Final Fantasy Mystic Quest (Super Nintendo) Review

By Albert Lichi 20.12.2017

Review for Final Fantasy Mystic Quest on Super Nintendo

It was the fall of 1992 when Final Fantasy Mystic Quest hit the West, and over time it has achieved a fairly negative reception among Final Fantasy fans. Most Western fans see it as a representative of how some publishers underestimate their customers because the entire pitch of the game was to "specifically gear an RPG towards the US market. Some of the ire might have been some fans feeling bitter for missing out on Final Fantasy V and getting a simplistic game such as this one, but did Mystic Quest deserve the bad reputation? Cubed3 looks back on the often forgotten and unnumbered Final Fantasy title for SNES.

The early to mid-90s saw some of the greatest RPGs of all time. In the same year Mystic Quest came out, there were the likes of Soul Blazer and Shining Force. The RPG genre was just about to hit its stride thanks to the SNES hardware, which would have led to some of the most beloved titles of all time. Squaresoft at the time would become infamous for holding back on some of the best RPGs it would make, and games like Seiken Densetsu 3 and the many Romancing Saga entries would never officially leave the shores of Japan.

RPGs used to be very challenging to localise being that in the 90s having all that text translated was far more time consuming and expensive that it hardly was worth it for publishers to even bother bringing them to the West. RPGs were still kind of niche at the time and Squaresoft felt that the Western audience needed to be carefully weaned on the style of gameplay. This is where Mystic Quest comes in.

Screenshot for Final Fantasy Mystic Quest on Super Nintendo

The whole point of Mystic Quest was to make an entry level RPG. The target age demographic is not clear, but it's safe to assume that this was a game aimed at children. The story is very simple and doesn't amount to anything beyond a plain good guy going to beat an evil king, all while collecting the plot coupons to progress. There is not much characterisation, either, since the hero, Benjamin, has no real personality. At best, his sprite is kind of amusing when he shrugs and looks like a goofball. Even the party members and supplementary cast do not have any real definable characteristics outside of what their designs suggest them to be. Bearing in mind that this is an RPG meant for kids who are just figuring out how to read and do basic math, it is still a functional RPG where goals are clear and all basic questions are answered without leaving much for plot holes.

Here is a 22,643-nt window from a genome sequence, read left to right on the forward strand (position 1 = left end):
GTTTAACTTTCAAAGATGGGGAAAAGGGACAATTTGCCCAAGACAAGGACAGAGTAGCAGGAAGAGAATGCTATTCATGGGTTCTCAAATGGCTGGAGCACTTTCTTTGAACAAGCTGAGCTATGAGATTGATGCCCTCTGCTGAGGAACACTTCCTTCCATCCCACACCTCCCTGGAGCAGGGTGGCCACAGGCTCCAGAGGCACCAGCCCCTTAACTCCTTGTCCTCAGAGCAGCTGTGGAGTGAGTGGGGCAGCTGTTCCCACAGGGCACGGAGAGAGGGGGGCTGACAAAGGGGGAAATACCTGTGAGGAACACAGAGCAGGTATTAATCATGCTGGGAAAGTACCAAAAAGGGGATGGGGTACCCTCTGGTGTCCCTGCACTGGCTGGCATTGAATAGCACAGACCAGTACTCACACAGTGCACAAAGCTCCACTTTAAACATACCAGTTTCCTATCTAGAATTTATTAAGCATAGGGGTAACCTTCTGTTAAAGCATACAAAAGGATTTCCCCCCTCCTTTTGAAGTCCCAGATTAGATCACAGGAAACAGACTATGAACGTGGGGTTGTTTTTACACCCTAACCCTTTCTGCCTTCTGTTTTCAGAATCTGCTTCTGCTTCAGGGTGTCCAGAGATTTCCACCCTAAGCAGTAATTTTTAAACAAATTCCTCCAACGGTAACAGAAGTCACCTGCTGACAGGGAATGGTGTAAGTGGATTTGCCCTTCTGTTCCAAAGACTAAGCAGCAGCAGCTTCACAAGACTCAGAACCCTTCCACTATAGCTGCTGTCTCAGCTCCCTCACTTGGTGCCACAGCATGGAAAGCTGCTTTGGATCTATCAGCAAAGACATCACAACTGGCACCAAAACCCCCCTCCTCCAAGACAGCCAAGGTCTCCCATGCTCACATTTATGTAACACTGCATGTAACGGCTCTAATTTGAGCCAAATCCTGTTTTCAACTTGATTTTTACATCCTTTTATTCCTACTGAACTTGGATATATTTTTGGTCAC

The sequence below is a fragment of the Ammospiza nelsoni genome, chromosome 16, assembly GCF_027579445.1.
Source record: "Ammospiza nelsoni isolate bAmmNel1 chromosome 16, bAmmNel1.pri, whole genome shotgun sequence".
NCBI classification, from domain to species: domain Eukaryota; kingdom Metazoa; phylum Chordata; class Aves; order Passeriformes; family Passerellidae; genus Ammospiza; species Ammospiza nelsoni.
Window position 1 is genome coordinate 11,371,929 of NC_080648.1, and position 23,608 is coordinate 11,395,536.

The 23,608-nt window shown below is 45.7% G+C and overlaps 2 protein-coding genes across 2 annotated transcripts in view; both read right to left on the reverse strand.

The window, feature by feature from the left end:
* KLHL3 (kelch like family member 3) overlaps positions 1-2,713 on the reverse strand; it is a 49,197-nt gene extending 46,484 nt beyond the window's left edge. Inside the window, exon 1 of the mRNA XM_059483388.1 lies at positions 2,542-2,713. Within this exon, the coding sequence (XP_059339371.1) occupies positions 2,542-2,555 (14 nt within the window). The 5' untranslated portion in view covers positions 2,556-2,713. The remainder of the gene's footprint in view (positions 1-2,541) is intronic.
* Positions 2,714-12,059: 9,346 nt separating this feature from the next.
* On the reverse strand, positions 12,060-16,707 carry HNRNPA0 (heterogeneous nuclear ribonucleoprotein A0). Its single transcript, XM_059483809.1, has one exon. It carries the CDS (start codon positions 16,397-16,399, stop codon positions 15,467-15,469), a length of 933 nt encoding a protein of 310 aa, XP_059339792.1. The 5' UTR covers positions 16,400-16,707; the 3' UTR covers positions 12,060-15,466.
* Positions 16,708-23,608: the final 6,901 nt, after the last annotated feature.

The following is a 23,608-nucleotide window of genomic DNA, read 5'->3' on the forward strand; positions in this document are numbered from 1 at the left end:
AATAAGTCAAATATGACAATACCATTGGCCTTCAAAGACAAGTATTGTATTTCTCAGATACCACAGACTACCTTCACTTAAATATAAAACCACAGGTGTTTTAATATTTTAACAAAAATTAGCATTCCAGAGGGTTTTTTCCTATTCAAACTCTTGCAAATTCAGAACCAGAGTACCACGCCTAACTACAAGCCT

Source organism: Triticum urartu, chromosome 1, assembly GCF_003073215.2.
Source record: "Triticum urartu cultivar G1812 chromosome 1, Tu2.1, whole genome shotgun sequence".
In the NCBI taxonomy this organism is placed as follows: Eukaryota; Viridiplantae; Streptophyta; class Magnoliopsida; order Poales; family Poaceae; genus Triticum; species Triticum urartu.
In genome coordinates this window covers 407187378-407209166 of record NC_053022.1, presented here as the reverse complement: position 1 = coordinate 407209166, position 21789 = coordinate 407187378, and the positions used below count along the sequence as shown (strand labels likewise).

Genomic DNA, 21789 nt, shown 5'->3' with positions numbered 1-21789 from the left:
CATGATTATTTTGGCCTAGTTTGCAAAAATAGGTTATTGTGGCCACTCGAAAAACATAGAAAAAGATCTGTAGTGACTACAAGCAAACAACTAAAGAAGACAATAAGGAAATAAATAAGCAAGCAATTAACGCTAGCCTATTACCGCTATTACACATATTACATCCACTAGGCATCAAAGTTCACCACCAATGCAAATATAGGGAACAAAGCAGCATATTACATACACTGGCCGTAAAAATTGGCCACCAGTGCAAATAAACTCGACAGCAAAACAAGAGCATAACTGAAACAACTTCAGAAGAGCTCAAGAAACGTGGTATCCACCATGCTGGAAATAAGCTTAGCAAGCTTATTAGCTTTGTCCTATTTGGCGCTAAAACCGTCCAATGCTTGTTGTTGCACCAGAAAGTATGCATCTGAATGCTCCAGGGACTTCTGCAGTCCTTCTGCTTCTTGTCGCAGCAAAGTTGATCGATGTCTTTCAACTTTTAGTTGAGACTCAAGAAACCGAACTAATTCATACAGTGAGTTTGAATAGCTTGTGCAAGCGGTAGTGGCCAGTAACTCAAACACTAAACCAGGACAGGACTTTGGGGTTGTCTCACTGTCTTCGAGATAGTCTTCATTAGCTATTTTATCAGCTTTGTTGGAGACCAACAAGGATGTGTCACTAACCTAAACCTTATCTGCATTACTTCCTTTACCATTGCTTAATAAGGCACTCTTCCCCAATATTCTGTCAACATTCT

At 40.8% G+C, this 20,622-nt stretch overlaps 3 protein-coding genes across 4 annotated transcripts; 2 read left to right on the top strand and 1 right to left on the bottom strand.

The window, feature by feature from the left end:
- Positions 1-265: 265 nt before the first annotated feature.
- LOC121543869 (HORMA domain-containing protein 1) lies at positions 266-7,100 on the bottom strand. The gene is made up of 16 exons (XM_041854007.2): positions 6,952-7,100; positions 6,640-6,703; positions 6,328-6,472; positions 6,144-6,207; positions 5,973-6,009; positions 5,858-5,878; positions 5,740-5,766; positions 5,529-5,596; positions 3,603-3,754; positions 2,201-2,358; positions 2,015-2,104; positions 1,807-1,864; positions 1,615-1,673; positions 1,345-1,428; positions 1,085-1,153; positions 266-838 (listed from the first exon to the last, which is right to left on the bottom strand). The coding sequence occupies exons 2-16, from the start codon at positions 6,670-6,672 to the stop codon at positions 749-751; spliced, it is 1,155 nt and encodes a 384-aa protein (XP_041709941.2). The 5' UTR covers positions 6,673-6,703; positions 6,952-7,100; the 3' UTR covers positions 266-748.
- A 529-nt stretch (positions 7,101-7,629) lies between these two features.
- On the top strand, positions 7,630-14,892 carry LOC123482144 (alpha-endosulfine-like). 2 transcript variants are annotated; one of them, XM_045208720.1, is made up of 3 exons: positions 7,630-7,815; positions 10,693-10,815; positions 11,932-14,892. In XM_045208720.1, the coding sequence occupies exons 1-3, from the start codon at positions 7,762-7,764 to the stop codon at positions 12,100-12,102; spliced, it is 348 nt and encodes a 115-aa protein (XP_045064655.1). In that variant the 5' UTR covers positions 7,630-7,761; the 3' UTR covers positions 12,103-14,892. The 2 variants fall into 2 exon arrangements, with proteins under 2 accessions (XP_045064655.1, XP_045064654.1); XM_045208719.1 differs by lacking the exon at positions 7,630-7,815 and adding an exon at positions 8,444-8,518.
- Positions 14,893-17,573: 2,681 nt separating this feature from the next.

The combat system is reflective of how the game's story is written and who the game is meant for. The turn-based combat could not be any simpler since a party can only consist of Benjamin and whoever the story deems is his partner at the time. To further emphasise the very young target audience, even the party's stats can be displayed in a much simpler and visual way, with life bars instead of numerical values to mitigate the user having to do calculations.

Even the way Mystic Quest handles encounters is a bit unusual since all enemies appear on the world, but they never move and they never respawn. At the end of the game, it creates a situation where the world is completely barren of things to do since there are no more enemies to fight. This means no grinding at all, either.

Screenshot for Final Fantasy Mystic Quest on Super Nintendo

There are these arenas that have a limited amount of battles that can be done, and this is the closest Mystic Quest comes to a side-quest. It should also be mentioned that these battles are the closest means that anyone can grind in this game. On one hand, this is kind of refreshing to not have to always worry about what level the party needs to be, but in Mystic Quest's case, since the story is so simple, there really isn't anything else of interest to latch onto.